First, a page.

John Crosby (1797-1859) and his family
Shocked by John Crosby's sudden death of a stroke at Euston railway station on 1 December 1859 at the age of 62, his friends not only erected a tablet in his memory in the church at Great Ouseburn, but also an obelisk in the graveyard.  The inscription on the latter has almost disappeared, but fortunately the Yorkshire Archaeological Society in Leeds holds a transcription taken before the weather obliterated much of the lettering.  It recorded that 

"the benevolence of his disposition, the urbanity of his manners, the sympathy he manifested for the suffering poor and the skill he evinced in the exercise of his professional duties left a name which is cherished in many abodes, that in health had been cheered by his genial spirits and in sickness had been solaced by his kindly aid."  Read more on the weblog of Alice Barrigan: North Yorkshire History

Branwell and his friends.

Grundy, Francis Henry

In the words of his friend, Francis Grundy: 
Patrick Branwell Brontë was no domestic demon – he was just a man moving 
in a mist, who lost his way.  More sinned against,  mayhap, than sinning,  at 
least he proved the reality of his sorrows.  They killed him …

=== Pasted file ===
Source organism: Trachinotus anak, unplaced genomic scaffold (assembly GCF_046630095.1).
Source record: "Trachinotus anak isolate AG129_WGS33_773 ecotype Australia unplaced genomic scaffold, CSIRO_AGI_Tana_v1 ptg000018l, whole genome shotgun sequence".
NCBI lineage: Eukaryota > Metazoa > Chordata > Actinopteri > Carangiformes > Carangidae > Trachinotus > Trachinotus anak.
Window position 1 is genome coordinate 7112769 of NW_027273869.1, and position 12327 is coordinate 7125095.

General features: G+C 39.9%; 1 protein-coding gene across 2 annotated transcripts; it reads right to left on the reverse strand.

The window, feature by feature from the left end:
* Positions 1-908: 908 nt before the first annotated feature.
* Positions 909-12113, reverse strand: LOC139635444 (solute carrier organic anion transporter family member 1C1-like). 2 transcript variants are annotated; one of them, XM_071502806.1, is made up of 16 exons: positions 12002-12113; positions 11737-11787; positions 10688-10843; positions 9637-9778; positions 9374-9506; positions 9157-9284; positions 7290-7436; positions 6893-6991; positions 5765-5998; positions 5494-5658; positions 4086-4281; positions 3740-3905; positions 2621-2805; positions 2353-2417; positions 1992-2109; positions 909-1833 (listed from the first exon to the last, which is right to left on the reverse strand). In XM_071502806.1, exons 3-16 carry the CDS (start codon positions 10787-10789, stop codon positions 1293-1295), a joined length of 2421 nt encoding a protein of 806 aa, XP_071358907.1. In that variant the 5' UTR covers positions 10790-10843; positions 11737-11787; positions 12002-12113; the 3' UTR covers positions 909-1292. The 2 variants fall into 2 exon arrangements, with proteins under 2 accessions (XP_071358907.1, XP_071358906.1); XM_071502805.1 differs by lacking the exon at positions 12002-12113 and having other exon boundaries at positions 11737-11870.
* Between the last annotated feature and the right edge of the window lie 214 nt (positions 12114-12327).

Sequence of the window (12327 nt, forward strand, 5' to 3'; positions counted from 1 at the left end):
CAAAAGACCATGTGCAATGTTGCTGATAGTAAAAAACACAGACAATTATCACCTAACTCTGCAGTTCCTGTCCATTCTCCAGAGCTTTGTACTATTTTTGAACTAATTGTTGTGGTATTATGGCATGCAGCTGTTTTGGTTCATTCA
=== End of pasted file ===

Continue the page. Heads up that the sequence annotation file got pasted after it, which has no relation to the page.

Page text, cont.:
Friend of Branwell from his Luddenden Foot days. He was himself a railway engineer, lodging at the time in Halifax with a nephew of George Stephenson. He was also the son of a minister, in his case a Unitarian, and was joyously kicking over the traces of his background and upbringing. He participated in Branwell’s excesses of the time, but he remained faithful to the friendship: it was he to whom Branwell appealed when he hoped for re-employment on the railways, and apparently it was he through whom Branwell approached the Martineau family and Leigh Hunt. He kept in touch during Branwell’s long decline, asking him to Skipton to meet him in the summer of 1846, and going to Haworth to see him, shockingly altered, in his last days. His book Pictures of the Past (1879) was in part an attempt to put the record straight, as he saw it, about Branwell. Marred by muddled memory and the misdating of Branwell’s letters, it nevertheless gives a lively and vivid picture of the younger man, with a strong pathos and sense of wasted talents in the account of their later contacts. Grundy was a very fallible human being, but on the whole a good friend. His claim that Branwell told him he had himself written “a great portion of Wuthering Heights ” is possible but extremely unlikely.